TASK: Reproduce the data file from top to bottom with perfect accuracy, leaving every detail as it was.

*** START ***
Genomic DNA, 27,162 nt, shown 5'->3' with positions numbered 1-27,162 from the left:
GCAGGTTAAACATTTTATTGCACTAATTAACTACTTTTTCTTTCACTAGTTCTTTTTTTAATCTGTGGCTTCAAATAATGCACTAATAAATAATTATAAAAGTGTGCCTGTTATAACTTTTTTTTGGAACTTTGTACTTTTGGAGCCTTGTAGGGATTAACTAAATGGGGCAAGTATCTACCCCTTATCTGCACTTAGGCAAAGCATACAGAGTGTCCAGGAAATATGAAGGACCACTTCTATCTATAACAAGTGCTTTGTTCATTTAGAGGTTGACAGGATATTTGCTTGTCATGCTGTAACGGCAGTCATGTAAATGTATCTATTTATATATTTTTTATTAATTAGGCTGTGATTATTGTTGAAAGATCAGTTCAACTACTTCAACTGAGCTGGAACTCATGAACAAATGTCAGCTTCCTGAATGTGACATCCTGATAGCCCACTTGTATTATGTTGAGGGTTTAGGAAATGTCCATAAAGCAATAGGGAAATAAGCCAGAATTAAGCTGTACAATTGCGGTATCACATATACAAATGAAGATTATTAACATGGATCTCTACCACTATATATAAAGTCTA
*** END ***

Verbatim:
Genomic DNA, 27,162 nt, shown 5'->3' with positions numbered 1-27,162 from the left:
GCAGGTTAAACATTTTATTGCACTAATTAACTACTTTTTCTTTCACTAGTTCTTTTTTTAATCTGTGGCTTCAAATAATGCACTAATAAATAATTATAAAAGTGTGCCTGTTATAACTTTTTTTTGGAACTTTGTACTTTTGGAGCCTTGTAGGGATTAACTAAATGGGGCAAGTATCTACCCCTTATCTGCACTTAGGCAAAGCATACAGAGTGTCCAGGAAATATGAAGGACCACTTCTATCTATAACAAGTGCTTTGTTCATTTAGAGGTTGACAGGATATTTGCTTGTCATGCTGTAACGGCAGTCATGTAAATGTATCTATTTATATATTTTTTATTAATTAGGCTGTGATTATTGTTGAAAGATCAGTTCAACTACTTCAACTGAGCTGGAACTCATGAACAAATGTCAGCTTCCTGAATGTGACATCCTGATAGCCCACTTGTATTATGTTGAGGGTTTAGGAAATGTCCATAAAGCAATAGGGAAATAAGCCAGAATTAAGCTGTACAATTGCGGTATCACATATACAAATGAAGATTATTAACATGGATCTCTACCACTATATATAAAGTCTA